Leaders Continually Learn From Those They Serve

We’ve explored the idea of the Success Deception before; how our success can keep us from exploring growth opportunities.

Well, there’s another danger related to that idea. It comes when we stop learning from those we serve.

This happens when we fall into the trap of thinking we’re always wiser than those we lead, and perhaps even our “customers,” if applicable. This may be true, in theory, as we may be in the business of always dispensing wisdom, services, or leadership.

To combat this danger, I keep a sticky-note above my desk that reads “LEARN FROM YOUR CLIENTS!” If that seems “shouty,” it is. A colleague of mine once issued that stern warning to help protect me from myself.

How can this apply to you?

Instead of waiting to see the results of customer surveys, watch the body language and response in the moment from those you serve.

I’m always astounded when a hotel or restaurant manager asks how things were, and ignores an obvious hint that things weren’t just right. I’ll say “well, mostly just fine” with hesitation in my voice, and they’ll reply with “Great! Come again!” When I hear this response, I know there’s no point in going further. But the rare people who dig deeper and ask “what wasn’t just fine?” will learn something, and I bet they do something with that information.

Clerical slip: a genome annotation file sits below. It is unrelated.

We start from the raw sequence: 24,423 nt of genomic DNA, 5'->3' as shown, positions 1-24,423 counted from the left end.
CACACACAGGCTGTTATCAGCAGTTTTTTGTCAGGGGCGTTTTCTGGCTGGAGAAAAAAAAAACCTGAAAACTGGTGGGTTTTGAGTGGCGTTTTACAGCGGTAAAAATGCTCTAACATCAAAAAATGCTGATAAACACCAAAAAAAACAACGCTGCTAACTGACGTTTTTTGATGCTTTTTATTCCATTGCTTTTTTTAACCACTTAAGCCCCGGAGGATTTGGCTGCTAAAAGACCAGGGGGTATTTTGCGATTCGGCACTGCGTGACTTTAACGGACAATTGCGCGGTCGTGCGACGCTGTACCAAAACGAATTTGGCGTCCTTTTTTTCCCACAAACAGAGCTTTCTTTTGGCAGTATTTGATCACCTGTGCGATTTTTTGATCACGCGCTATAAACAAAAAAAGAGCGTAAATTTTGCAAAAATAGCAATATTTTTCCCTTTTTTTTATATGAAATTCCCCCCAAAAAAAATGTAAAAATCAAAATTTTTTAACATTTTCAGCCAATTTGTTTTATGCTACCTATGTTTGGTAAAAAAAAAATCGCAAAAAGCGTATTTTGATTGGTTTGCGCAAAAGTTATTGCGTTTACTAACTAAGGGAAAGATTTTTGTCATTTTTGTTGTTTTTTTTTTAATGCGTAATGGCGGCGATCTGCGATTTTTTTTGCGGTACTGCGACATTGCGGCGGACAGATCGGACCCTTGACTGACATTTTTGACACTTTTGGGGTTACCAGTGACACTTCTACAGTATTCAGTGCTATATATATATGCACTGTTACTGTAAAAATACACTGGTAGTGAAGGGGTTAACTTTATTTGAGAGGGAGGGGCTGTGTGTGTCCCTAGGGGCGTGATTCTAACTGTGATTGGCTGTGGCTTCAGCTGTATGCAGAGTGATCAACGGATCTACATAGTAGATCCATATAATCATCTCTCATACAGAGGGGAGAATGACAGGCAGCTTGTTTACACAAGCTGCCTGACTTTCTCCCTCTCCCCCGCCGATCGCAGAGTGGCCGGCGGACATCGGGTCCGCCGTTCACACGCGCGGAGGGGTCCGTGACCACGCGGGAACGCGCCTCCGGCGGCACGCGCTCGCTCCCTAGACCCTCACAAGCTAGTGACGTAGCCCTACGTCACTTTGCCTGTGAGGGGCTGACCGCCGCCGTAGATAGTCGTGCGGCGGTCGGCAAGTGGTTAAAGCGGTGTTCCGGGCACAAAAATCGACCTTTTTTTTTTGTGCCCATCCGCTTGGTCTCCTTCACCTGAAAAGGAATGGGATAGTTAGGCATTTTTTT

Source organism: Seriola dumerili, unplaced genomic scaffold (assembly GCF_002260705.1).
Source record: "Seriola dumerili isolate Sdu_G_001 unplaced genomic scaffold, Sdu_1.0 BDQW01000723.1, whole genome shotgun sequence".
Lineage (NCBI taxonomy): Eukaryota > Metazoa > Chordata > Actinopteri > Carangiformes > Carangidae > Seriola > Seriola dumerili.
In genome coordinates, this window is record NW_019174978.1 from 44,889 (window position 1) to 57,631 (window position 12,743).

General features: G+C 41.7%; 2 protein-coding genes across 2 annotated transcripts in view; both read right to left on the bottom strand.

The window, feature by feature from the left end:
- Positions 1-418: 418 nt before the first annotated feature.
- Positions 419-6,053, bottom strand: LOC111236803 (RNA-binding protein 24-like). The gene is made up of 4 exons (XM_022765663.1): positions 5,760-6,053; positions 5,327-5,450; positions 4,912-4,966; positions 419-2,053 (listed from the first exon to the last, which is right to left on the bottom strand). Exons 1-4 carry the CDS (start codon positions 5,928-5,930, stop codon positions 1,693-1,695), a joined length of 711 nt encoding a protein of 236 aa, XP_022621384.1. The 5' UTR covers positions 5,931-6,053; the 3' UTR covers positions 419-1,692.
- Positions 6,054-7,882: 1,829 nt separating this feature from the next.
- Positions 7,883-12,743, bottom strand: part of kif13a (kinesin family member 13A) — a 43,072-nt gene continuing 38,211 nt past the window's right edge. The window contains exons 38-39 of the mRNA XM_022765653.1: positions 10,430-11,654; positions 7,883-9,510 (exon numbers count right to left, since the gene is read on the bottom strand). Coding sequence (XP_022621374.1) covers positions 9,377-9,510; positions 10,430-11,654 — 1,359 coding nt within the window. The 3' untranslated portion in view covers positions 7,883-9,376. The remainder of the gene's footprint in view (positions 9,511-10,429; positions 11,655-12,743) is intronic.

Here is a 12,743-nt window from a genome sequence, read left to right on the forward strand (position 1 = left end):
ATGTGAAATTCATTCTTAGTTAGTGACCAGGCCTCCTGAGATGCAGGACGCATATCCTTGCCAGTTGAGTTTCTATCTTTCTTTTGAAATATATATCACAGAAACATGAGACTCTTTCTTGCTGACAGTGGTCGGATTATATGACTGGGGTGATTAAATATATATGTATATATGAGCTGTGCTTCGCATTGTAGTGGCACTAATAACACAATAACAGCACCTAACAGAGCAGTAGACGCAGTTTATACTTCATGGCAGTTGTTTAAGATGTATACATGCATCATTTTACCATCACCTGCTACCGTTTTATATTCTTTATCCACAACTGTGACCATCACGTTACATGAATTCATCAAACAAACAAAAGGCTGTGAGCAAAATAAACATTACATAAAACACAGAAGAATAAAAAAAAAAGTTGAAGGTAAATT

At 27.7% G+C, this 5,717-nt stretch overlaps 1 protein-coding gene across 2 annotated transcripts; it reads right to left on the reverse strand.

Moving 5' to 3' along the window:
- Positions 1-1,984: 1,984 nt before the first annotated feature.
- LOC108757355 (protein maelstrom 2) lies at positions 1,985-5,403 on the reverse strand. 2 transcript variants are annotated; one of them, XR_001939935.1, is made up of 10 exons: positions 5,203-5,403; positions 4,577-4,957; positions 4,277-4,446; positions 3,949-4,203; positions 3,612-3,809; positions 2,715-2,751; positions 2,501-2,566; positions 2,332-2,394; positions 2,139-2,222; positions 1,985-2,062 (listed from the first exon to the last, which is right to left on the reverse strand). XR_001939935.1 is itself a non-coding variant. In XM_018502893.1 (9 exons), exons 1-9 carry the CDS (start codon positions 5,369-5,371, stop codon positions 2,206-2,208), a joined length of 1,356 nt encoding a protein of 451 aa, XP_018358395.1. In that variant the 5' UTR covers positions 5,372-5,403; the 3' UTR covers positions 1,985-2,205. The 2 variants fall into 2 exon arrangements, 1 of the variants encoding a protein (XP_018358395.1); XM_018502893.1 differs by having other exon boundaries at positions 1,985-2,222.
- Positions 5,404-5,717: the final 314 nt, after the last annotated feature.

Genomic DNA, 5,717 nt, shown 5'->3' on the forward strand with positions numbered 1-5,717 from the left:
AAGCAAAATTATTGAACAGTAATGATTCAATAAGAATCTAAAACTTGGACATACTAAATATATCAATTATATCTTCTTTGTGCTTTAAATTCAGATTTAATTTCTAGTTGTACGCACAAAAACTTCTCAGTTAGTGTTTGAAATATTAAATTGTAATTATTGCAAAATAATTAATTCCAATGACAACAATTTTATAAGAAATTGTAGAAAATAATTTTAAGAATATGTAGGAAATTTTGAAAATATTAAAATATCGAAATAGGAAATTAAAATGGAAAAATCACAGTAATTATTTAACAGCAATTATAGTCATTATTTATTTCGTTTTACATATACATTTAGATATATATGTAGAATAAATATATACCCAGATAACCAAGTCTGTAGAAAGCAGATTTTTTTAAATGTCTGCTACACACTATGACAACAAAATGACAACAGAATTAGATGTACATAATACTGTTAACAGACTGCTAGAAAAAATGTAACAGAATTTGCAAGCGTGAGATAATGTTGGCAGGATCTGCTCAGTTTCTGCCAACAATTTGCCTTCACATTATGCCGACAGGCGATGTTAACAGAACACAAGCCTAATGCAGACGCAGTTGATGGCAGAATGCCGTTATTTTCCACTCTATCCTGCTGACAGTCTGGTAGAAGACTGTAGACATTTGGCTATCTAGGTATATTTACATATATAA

When someone protests a cumbersome procedure or protocol, instead of responding with “we’ve looked at this before, and we’ve always done it this way,” really listen to them. You might learn something.

Disney’s famous FastPass system for holding a place in line started with a front-line employee’s suggestion. When Disney learned that it both increased customer satisfaction AND spending, they went all the way with it. Win-win.

Whenever something just doesn’t feel right — when you get the sense that things aren’t as good as usual — do some asking around and reflecting.

Ask “what can I learn from this?”

Alan Feirer Group DynamicThanks for reading,

Alan Feirer

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